Suddenly I think I may have misjudged Woody Allen. Around the time of Scoop disturbing suspicions were elicited about the filmmaker simply losing the craft of film, not knowing how to block a scene, compose a shot, edit things together—the basics. Subsequent movies seemed to confirm the suspicion. But consecutive viewings of Harold Ramis’ Year One and Allen’s latest film, Whatever Works, prompt a different consideration: maybe these guys just don’t care. This isn’t a complaint about them; it is the acknowledgement of an attitude. Whatever Works is one of the most transparent movies I’ve ever seen, it wears its dialog, its actors, its filmmaking, its New York on its sleeve; nearly like a Luc Moullet film, Allen is practicing frontality: everything is so clearly directed at us, presented for us, we cannot ignore it. That is, perhaps, where complaints about filmmaking practice may spawn from—we can see everything Allen’s giving us—but this time around I got into it: it is much easier to live with a movie that doesn’t care than one that does. In this context, “naturalism” suddenly means something else entirely. When we see how awkwardly minimalist Allen's staging of Larry David’s first attempt at suicide in Whatever Works is—first, preceded by a long scene of David 85% blocked from our view because the camera is framing him standing behind a bar counter, then a close-up of the awkward, startled face of David’s wife as we hear an off-camera sound of David jumping out a window—we must sense a rare kind zen acceptance in the cinema.
Year One exhibits similar tendencies, though less successfully. One realizes the fruitlessness of complaining about a lack of pacing or flat direction, and instead becomes absorbed in how obvious it is when Jack Black falters in his shtick—because then Ramis cuts to Michael Cera, who inevitably saves the moment with some fumbling, mumbling sweetness. I see and understand it all seems to be the spectator attitude of these movies, which is obviously what so easily would prompt complaints about their deficiencies. But cinema—like anything else, but especially cinema—is all a matter of perspective. One must admire these films for their lack of subtlety, which suddenly seems less a byproduct of bad direction than a conscious decision to lay bare.
Ramis’ film, a bit more conceptual with its Christ-era setting, Old Testament references, and paltry Biblical production values, doesn’t give up in exactly the same way as Allen’s film, which has Larry David’s misanthropic “genius” marry a teenage runaway. Specifically, no film with Jack Black in it can give up all the way, and one feels like it is Black’s nascent energy and momentum that takes Year One down the path of conventionality, magnetically attracting the paltry falseness of messages and romance, both out of place with this tone. In the Allen film, which is significantly better, New York is paraded like a location default (the same could be said of Year One’s banal deserts, but at least Whatever Works has some color), all the scenes set in David’s Chinatown apartment feel like those recent stage adaptations of Alain Resnais, all stuffy, artificial, and obvious, and any escape to the outside world feel like rehearsals for funnier scenes that don’t rely quite so much on hoary caricatures and are better composed. But why cloak your film in rich characterization or pictorial beauty when it can just exist naked—why not make a movie with a half-formed imagination and a yell to roll ‘em?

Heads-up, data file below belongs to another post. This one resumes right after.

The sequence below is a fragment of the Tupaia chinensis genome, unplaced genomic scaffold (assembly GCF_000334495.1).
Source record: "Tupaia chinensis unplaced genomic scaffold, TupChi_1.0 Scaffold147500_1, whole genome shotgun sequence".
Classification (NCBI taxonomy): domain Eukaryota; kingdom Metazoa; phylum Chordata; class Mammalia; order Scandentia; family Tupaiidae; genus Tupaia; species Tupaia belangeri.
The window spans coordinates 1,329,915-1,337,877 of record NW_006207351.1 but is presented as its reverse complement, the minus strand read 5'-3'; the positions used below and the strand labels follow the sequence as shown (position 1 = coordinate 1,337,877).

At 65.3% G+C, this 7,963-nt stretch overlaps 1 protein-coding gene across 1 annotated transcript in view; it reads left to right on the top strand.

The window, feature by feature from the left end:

“So what?”—these movies ask. “Here we are;” deal with it or don’t. It’s like one big cinematic shrug, aware that they are providing pleasure for some but not most, and are probably pleasing their makers more than their viewers. “Egotism!” some might cry if these were other filmmakers, if they weren’t making schlumpy comedies, if their affection—slightly warped, it is clear—for the material wasn’t so apparent, if their movies smacked of ambition or pretension. Maybe it’s coming back from the bloated behemoth of Cannes and being exhausted by the self-important, the conceptual, the stylish, the packaged, and finding a naturally irrational pleasure in movies that showcase their inadequacies, their obsessions, their minor talents and great flaws front and center. Let’s admire, for a moment, frankness, and these movies—especially Whatever Works—are nothing if not frank. Frankly inconsequential, which is why they are so fun.
(As a side note, Harris Savides is Allen’s latest attempt at finding a cinemagrapher to inspire him as Gordon Willis and Carlo Di Palma once did. Suffice to say there are two shots in Whatever Works—of a steadicam following a limping Larry David through the shadows, poetic and hilarious—that may suggest the greatness of recent Gus Van Sant is due to Savides.)